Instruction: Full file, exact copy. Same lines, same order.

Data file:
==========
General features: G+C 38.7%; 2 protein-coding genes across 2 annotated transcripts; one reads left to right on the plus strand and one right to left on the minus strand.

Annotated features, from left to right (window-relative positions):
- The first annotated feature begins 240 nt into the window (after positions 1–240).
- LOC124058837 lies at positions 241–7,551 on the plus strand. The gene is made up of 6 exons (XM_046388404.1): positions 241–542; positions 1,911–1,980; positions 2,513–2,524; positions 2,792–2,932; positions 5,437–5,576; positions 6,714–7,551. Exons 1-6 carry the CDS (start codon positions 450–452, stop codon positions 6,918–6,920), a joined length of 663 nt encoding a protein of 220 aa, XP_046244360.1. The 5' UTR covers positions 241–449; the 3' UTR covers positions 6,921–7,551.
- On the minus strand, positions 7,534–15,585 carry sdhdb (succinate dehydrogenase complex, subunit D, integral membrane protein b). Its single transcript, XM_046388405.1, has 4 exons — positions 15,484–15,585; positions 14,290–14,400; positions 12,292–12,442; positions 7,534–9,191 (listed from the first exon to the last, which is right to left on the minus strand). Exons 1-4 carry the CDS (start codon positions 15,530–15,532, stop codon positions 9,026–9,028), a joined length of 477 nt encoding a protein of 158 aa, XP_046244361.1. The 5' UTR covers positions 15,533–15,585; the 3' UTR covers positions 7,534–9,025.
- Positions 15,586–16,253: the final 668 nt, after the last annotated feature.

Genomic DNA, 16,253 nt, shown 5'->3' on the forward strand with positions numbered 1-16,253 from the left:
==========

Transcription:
General features: G+C 38.7%; 2 protein-coding genes across 2 annotated transcripts; one reads left to right on the plus strand and one right to left on the minus strand.

Annotated features, from left to right (window-relative positions):
- The first annotated feature begins 240 nt into the window (after positions 1–240).
- LOC124058837 lies at positions 241–7,551 on the plus strand. The gene is made up of 6 exons (XM_046388404.1): positions 241–542; positions 1,911–1,980; positions 2,513–2,524; positions 2,792–2,932; positions 5,437–5,576; positions 6,714–7,551. Exons 1-6 carry the CDS (start codon positions 450–452, stop codon positions 6,918–6,920), a joined length of 663 nt encoding a protein of 220 aa, XP_046244360.1. The 5' UTR covers positions 241–449; the 3' UTR covers positions 6,921–7,551.
- On the minus strand, positions 7,534–15,585 carry sdhdb (succinate dehydrogenase complex, subunit D, integral membrane protein b). Its single transcript, XM_046388405.1, has 4 exons — positions 15,484–15,585; positions 14,290–14,400; positions 12,292–12,442; positions 7,534–9,191 (listed from the first exon to the last, which is right to left on the minus strand). Exons 1-4 carry the CDS (start codon positions 15,530–15,532, stop codon positions 9,026–9,028), a joined length of 477 nt encoding a protein of 158 aa, XP_046244361.1. The 5' UTR covers positions 15,533–15,585; the 3' UTR covers positions 7,534–9,025.
- Positions 15,586–16,253: the final 668 nt, after the last annotated feature.

Genomic DNA, 16,253 nt, shown 5'->3' on the forward strand with positions numbered 1-16,253 from the left: